North East Ambulance Service boss thanks public for support during strike over NHS pay dispute - but concerns remain over further industrial action after Christmas
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Almost 750 paramedics, call handlers and other staff walked out yesterday, Wednesday, December 21, as part of a national dispute over pay.
Bosses had appealed to the public not to call 999 except in genuine emergencies.
‘An incredibly challenging day’
Service chief operating officer Stephen Segasby said yesterday had been ‘an incredibly challenging day’: “We had a significant number of our teams unavailable due to the industrial action. This followed a peak in pressures earlier in the week when we declared a critical incident.
But the public had responded to the call to think carefully before picking up the phone: “We received fewer 999 calls yesterday and deployed all our clinical managers, training team staff, volunteers and private ambulance providers to respond to emergency calls,” said Mr Seagasby.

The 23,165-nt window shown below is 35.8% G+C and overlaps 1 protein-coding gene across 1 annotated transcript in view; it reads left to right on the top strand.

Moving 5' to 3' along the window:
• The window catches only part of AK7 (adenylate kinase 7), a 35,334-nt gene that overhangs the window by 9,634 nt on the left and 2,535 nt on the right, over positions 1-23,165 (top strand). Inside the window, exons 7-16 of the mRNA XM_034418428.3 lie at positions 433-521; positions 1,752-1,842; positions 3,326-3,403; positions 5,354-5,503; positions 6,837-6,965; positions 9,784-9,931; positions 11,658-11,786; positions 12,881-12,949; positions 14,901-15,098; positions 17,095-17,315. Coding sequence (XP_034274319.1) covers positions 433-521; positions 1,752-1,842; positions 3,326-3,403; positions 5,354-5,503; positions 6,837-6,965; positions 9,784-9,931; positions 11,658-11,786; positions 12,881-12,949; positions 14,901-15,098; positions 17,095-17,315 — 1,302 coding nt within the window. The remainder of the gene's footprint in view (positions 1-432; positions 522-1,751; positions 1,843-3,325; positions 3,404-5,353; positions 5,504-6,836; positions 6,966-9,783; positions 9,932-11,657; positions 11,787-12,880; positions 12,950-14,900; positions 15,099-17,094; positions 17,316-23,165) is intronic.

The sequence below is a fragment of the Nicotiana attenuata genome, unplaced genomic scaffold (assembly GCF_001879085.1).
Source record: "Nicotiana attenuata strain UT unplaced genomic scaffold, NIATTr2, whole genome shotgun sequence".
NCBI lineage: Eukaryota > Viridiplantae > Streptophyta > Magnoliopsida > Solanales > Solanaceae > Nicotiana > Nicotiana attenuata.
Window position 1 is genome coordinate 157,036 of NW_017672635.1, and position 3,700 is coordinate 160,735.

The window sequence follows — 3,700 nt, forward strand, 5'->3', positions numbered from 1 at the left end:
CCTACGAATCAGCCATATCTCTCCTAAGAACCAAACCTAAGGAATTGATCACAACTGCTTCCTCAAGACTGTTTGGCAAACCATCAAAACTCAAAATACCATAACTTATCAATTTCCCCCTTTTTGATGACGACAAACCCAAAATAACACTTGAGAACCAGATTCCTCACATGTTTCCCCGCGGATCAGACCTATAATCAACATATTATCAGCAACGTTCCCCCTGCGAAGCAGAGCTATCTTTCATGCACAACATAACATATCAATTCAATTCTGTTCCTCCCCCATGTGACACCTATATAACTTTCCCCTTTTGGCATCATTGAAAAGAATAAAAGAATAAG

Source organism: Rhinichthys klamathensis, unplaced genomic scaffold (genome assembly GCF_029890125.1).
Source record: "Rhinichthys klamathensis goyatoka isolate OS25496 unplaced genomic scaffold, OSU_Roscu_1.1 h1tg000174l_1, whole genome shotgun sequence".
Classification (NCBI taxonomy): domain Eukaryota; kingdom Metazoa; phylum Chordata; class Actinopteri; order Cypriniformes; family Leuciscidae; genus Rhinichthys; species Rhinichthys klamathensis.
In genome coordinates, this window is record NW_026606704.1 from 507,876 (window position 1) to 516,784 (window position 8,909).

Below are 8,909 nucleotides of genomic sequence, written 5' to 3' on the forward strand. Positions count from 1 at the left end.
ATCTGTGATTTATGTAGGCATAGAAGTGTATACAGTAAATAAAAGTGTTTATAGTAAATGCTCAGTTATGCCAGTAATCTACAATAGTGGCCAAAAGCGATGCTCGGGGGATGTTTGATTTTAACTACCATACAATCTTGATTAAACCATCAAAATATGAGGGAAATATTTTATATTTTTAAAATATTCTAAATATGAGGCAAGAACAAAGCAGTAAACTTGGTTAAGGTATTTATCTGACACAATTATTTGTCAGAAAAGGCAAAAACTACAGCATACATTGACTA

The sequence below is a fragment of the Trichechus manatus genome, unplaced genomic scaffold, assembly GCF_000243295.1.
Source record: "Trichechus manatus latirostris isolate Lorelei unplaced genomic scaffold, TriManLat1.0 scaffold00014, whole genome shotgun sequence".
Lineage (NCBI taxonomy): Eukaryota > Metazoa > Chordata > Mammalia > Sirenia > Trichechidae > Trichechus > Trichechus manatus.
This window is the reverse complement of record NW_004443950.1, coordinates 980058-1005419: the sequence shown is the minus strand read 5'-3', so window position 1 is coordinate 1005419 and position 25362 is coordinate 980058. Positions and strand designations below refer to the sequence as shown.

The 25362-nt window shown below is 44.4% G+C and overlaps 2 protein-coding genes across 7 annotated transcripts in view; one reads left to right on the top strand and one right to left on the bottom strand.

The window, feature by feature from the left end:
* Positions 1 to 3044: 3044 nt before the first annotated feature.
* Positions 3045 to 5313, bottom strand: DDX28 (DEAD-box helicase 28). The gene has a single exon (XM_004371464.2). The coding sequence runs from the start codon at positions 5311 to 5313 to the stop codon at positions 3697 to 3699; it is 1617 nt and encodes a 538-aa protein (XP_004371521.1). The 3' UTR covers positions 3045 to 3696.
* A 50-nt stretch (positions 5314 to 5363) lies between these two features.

‘We remain at our highest level of alert status’
“We don’t yet know the full impact of the industrial action on our patients or the wider NHS system, but we thank the public for using 999 wisely, our partners in hospitals and across the NHS for their support to keep our crews on the road and our colleagues for helping to ensure we could reach patients in emergency need of our help.
“We remain at our highest level of alert status because of the continuing unprecedented pressures impacting our ability to respond to patients, although we are no longer declaring a critical incident.
“Many of the actions we put in place at the start of the week will remain in place. This includes advising patients to make their own way to hospital when it is safe to do so.
“As we approach an extended Christmas bank holiday, followed by further industrial action, it’s important we continue to protect our service so we can reach those in greatest need of our help. We as the public continue to only call 999 in a life or limb-threatening emergency.
“Our patient transport service continues to only operate for essential journeys for patients requiring life-sustaining treatment such as dialysis, chemotherapy, oncology and heart care.
"This reduction will run until Thursday, December 29, to allow us to redeploy crews to support lower acuity emergency patients as well as discharges.”